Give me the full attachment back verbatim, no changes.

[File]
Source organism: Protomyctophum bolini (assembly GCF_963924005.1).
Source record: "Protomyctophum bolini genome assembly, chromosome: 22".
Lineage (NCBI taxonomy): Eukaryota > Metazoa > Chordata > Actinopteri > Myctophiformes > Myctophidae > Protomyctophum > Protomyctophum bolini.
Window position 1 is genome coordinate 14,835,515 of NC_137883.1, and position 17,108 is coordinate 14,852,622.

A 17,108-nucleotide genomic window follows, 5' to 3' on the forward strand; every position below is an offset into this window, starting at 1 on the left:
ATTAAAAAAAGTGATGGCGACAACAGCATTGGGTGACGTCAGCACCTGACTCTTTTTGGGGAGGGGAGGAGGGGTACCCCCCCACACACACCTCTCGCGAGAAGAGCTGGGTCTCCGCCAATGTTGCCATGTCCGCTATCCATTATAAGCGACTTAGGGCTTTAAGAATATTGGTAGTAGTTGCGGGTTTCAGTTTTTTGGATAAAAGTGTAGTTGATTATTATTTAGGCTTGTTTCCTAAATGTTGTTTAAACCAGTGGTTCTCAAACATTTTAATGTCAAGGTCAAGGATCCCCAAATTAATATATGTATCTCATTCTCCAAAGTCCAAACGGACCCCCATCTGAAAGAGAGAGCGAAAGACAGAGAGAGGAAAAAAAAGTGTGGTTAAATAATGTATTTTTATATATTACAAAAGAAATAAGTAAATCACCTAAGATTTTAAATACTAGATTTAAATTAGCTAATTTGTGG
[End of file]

Source organism: Protomyctophum bolini (assembly GCF_963924005.1).
Source record: "Protomyctophum bolini genome assembly, chromosome: 22".
Lineage (NCBI taxonomy): Eukaryota > Metazoa > Chordata > Actinopteri > Myctophiformes > Myctophidae > Protomyctophum > Protomyctophum bolini.
Window position 1 is genome coordinate 14,835,515 of NC_137883.1, and position 17,108 is coordinate 14,852,622.

A 17,108-nucleotide genomic window follows, 5' to 3' on the forward strand; every position below is an offset into this window, starting at 1 on the left:
ATTAAAAAAAGTGATGGCGACAACAGCATTGGGTGACGTCAGCACCTGACTCTTTTTGGGGAGGGGAGGAGGGGTACCCCCCCACACACACCTCTCGCGAGAAGAGCTGGGTCTCCGCCAATGTTGCCATGTCCGCTATCCATTATAAGCGACTTAGGGCTTTAAGAATATTGGTAGTAGTTGCGGGTTTCAGTTTTTTGGATAAAAGTGTAGTTGATTATTATTTAGGCTTGTTTCCTAAATGTTGTTTAAACCAGTGGTTCTCAAACATTTTAATGTCAAGGTCAAGGATCCCCAAATTAATATATGTATCTCATTCTCCAAAGTCCAAACGGACCCCCATCTGAAAGAGAGAGCGAAAGACAGAGAGAGGAAAAAAAAGTGTGGTTAAATAATGTATTTTTATATATTACAAAAGAAATAAGTAAATCACCTAAGATTTTAAATACTAGATTTAAATTAGCTAATTTGTGG